It’s been a long couple of months. People keep asking me for updates and it is a long story and I am lazy and not up for telling it multiple times. So I’m going to tell it once. Here. Read it or not.
If you’re reading this, you probably already know that my father has been battling cancer for the second time in his life. In 2008 he was diagnosed with stage three esophageal cancer. Following chemotherapy, radiation, and an esophojectomy, he was doing well and had bought himself a motorcycle. He had been given a 15% chance to survive the next three years and by all accounts, he had survived. His tests were coming back clear, he was gaining weight, and we just continued to pray for his health.
Last summer, however, he started not to feel well. Following a series of doctors visits and one trip to the ER, we found ourselves back at Vanderbilt, where his esophojectomy took place, and were told, on the day that my great-grandmother passed away, that my Dad had rectal cancer.
They decided that it wasn’t a return of his previous cancer, which would have been fatal, but a new one, so maybe we’re lucky, but what kind of luck is that? This time the survival rate on his stage two cancer is 80%. Last fall he underwent another round of chemotherapy and radiation and was slated to have the tumor removed next week, but he simply wasn’t getting better. He wasn’t recovering from the treatment, which is needed to proceed with surgery, and, in fact, he was getting worse. When Dad went back to Vanderbilt to have his pre-op meeting with his surgeon, we got some bad news. The surgeon believes that Dad’s cancer has spread to the lining of his stomach, and if that’s the case, the surgery wouldn’t proceed. So the doctor ordered more tests and scans.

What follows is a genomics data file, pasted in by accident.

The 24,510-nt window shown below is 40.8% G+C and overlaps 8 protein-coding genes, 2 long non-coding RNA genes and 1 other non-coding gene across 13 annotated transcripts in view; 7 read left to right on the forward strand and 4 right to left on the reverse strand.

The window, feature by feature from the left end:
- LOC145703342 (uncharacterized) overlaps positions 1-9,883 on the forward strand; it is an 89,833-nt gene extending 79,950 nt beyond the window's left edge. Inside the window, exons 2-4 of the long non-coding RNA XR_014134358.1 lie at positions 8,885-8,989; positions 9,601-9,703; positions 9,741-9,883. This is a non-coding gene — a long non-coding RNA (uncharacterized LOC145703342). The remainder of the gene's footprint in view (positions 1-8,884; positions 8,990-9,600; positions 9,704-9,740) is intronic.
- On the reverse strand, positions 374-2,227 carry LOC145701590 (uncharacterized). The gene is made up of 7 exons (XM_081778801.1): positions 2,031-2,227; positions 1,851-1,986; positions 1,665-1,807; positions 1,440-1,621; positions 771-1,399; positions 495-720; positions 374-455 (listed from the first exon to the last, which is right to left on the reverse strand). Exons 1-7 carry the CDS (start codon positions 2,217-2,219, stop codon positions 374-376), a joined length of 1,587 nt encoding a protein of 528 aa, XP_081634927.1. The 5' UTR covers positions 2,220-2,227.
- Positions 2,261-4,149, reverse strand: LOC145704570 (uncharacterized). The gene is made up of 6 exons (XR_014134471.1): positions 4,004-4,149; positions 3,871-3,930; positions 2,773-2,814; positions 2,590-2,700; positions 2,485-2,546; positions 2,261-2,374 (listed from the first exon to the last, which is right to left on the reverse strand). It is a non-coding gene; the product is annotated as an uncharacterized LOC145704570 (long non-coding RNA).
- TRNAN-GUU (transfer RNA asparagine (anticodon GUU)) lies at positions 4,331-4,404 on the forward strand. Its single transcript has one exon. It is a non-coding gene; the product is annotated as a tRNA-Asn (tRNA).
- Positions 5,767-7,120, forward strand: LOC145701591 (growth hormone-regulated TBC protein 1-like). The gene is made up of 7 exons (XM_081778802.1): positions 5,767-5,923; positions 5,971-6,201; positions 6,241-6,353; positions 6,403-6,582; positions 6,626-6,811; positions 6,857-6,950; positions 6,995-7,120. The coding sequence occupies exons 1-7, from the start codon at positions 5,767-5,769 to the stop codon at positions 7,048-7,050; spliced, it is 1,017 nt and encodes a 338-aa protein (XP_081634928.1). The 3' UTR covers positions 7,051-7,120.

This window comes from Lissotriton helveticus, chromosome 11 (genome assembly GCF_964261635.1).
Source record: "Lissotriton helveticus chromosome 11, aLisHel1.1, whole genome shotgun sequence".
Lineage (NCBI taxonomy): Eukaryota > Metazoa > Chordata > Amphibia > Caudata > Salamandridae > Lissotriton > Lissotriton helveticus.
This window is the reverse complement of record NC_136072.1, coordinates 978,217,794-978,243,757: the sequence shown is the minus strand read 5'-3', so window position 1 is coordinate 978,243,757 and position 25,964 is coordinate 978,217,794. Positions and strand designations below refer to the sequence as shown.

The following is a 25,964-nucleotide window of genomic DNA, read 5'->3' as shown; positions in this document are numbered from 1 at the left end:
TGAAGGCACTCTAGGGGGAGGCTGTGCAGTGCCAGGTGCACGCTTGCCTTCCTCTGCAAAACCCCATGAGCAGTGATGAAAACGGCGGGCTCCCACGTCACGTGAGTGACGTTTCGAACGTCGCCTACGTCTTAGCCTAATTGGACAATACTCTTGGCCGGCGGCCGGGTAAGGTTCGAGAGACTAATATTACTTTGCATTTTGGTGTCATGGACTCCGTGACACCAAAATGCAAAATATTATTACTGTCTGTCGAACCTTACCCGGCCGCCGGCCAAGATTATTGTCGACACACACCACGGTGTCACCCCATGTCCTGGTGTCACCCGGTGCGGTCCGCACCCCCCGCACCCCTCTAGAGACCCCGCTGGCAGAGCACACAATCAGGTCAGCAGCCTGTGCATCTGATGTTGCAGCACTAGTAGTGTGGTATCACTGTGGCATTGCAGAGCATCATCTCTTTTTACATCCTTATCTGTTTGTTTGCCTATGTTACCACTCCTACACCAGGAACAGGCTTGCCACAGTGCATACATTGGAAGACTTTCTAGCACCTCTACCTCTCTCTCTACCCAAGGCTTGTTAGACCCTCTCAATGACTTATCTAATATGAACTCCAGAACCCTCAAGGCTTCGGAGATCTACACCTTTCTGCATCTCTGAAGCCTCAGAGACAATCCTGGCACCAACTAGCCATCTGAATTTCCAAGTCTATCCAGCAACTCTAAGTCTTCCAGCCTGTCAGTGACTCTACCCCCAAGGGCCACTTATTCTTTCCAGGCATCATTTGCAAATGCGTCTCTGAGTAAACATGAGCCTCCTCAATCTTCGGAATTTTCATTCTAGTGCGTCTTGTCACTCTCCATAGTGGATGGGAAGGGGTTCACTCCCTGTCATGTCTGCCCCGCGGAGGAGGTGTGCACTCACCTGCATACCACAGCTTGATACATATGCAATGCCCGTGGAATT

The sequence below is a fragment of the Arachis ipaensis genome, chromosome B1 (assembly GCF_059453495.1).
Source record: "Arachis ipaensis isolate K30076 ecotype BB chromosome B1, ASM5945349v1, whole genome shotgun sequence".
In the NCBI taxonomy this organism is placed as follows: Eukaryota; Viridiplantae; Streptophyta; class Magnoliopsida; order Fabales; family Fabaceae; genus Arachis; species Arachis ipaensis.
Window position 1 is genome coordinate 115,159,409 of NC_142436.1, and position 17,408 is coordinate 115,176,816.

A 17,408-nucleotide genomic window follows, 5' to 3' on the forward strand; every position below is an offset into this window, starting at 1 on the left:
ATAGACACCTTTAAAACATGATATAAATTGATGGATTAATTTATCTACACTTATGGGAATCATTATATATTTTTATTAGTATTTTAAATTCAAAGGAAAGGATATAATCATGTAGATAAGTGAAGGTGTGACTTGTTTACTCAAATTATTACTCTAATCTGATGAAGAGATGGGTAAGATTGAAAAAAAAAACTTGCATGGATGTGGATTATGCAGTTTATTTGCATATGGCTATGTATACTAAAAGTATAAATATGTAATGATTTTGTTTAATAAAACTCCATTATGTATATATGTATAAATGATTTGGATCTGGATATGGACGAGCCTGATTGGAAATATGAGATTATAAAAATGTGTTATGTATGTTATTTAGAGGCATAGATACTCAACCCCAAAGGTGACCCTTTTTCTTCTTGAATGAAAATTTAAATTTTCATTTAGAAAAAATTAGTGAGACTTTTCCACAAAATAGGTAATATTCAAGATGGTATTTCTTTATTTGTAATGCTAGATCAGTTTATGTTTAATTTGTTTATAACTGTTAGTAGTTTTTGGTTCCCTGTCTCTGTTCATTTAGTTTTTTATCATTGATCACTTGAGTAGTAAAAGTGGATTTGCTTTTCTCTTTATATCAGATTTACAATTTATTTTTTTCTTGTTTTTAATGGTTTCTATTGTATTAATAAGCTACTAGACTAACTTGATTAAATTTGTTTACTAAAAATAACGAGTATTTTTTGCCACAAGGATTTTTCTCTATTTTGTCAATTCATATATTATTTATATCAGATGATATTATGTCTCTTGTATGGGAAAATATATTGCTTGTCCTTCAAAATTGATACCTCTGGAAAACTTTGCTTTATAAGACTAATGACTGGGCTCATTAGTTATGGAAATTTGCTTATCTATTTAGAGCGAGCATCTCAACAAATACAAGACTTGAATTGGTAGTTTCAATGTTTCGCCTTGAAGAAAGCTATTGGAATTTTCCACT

Dad had another CT and PET scan, and while we waited on those results, he continued to get worse. He couldn’t hold down any food and became jaundiced, turning a lovely shade of yellow. Two Mondays ago we went back to the oncologist for the results of his scans and were relieved when they told us that they had come back clear. The PET scan, which tends to be an oversensitive test, didn’t light up at all; no live cancers were shown. But the oncologist wanted to hospitalize Dad because of the jaundice, which was believed to be the result of either too much painkillers or an obstruction in his gallbladder by the appearance of the CT scan.